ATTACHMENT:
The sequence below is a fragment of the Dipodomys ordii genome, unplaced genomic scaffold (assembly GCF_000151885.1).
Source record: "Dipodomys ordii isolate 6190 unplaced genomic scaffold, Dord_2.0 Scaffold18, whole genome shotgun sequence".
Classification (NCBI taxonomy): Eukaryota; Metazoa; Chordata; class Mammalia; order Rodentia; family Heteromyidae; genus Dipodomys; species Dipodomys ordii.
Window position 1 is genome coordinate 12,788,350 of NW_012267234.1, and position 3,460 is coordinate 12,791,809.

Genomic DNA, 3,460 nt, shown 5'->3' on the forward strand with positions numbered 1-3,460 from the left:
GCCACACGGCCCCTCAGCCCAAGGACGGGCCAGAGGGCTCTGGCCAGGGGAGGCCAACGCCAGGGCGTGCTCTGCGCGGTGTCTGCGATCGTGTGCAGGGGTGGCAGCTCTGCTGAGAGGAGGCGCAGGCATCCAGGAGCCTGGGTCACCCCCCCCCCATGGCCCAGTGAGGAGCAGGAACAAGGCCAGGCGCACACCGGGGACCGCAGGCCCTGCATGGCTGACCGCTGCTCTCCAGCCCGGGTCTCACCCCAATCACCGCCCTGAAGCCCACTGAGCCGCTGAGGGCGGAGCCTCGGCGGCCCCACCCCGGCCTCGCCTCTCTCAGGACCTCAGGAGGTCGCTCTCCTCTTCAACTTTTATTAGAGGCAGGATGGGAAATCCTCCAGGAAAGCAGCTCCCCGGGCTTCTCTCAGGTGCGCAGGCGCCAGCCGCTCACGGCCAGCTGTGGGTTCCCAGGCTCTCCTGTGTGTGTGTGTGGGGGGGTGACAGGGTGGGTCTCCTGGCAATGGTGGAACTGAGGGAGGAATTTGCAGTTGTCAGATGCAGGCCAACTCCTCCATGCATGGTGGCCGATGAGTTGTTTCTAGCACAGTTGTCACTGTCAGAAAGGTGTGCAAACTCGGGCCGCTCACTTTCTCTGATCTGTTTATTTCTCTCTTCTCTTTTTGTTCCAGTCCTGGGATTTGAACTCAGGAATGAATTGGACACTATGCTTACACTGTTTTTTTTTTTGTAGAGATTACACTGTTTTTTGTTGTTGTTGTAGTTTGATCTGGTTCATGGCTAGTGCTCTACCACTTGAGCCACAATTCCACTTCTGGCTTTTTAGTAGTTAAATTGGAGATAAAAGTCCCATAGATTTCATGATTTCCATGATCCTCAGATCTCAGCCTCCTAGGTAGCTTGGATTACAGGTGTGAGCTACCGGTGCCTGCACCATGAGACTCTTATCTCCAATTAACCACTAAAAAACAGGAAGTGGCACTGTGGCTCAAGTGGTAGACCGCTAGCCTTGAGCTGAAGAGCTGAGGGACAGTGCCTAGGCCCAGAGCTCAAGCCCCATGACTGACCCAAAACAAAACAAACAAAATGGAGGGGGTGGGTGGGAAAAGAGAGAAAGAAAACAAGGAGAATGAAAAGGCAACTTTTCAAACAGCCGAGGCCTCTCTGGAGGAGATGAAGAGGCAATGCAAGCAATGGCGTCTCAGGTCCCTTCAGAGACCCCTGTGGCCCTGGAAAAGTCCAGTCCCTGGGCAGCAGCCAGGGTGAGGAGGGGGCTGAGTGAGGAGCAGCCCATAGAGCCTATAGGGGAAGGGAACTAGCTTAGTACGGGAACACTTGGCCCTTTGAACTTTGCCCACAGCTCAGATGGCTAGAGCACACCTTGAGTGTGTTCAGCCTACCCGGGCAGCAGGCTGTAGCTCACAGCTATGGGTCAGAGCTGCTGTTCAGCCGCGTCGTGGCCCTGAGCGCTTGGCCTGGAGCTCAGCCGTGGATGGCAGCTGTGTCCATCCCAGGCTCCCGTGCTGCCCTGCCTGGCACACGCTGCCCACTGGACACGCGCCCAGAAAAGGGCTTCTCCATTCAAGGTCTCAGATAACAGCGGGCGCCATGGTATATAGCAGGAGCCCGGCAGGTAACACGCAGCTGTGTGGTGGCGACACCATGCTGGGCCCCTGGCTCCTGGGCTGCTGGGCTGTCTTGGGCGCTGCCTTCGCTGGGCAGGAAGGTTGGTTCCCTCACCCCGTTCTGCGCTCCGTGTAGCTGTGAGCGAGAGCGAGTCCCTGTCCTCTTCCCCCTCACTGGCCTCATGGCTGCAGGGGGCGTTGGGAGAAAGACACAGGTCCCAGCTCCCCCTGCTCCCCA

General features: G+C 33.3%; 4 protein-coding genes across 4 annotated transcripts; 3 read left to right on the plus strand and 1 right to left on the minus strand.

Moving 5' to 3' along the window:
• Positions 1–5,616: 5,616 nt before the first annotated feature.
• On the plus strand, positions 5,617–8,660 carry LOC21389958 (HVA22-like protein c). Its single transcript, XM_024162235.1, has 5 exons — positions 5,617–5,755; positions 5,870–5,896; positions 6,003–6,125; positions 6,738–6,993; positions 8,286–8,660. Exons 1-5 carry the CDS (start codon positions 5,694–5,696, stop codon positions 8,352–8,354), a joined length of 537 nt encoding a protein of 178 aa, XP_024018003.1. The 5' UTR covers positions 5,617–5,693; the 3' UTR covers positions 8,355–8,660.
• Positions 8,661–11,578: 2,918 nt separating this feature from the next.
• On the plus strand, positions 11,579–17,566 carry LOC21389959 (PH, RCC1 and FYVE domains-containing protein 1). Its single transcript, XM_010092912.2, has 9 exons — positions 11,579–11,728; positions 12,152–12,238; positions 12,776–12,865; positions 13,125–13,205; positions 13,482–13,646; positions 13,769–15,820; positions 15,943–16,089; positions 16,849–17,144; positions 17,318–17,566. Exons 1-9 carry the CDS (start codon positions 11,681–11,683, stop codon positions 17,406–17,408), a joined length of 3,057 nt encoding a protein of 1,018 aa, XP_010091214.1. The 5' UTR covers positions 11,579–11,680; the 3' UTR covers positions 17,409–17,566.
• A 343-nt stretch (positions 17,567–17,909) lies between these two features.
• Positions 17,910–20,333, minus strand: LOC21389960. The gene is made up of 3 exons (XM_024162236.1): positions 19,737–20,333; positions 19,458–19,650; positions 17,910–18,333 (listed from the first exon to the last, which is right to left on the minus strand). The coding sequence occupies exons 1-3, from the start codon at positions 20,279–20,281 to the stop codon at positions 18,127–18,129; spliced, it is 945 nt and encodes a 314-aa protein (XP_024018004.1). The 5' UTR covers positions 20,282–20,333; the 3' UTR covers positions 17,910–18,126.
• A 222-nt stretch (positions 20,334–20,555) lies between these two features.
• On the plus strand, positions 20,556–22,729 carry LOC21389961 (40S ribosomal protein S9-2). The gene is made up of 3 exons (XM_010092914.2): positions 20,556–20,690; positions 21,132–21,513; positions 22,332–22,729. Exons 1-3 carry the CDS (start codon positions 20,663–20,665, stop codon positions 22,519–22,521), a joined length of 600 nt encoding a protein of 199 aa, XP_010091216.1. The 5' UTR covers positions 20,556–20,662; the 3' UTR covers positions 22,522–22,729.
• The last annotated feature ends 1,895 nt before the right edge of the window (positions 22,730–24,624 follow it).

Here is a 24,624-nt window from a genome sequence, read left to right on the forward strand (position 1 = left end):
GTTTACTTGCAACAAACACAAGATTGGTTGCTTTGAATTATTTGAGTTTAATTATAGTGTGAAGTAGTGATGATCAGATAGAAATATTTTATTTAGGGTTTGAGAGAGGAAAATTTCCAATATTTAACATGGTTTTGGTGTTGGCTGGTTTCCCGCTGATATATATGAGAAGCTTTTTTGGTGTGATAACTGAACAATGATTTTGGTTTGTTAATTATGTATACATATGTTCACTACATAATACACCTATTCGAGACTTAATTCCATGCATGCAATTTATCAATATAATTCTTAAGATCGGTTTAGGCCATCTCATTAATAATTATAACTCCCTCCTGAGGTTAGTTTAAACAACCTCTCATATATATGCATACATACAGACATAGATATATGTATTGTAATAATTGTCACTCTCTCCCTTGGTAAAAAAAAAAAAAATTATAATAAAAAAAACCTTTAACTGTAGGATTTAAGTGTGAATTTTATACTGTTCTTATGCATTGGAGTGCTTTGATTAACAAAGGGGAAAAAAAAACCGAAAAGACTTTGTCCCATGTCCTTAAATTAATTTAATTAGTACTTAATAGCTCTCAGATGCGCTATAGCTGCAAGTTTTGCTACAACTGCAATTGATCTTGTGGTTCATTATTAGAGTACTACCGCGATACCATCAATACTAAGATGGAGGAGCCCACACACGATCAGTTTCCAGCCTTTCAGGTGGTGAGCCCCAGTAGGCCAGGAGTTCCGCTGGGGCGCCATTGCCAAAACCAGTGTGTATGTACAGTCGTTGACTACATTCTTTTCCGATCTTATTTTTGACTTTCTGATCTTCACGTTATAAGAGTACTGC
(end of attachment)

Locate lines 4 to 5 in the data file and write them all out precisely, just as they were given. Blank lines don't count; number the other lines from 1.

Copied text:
Window position 1 is genome coordinate 12,788,350 of NW_012267234.1, and position 3,460 is coordinate 12,791,809.

Genomic DNA, 3,460 nt, shown 5'->3' on the forward strand with positions numbered 1-3,460 from the left: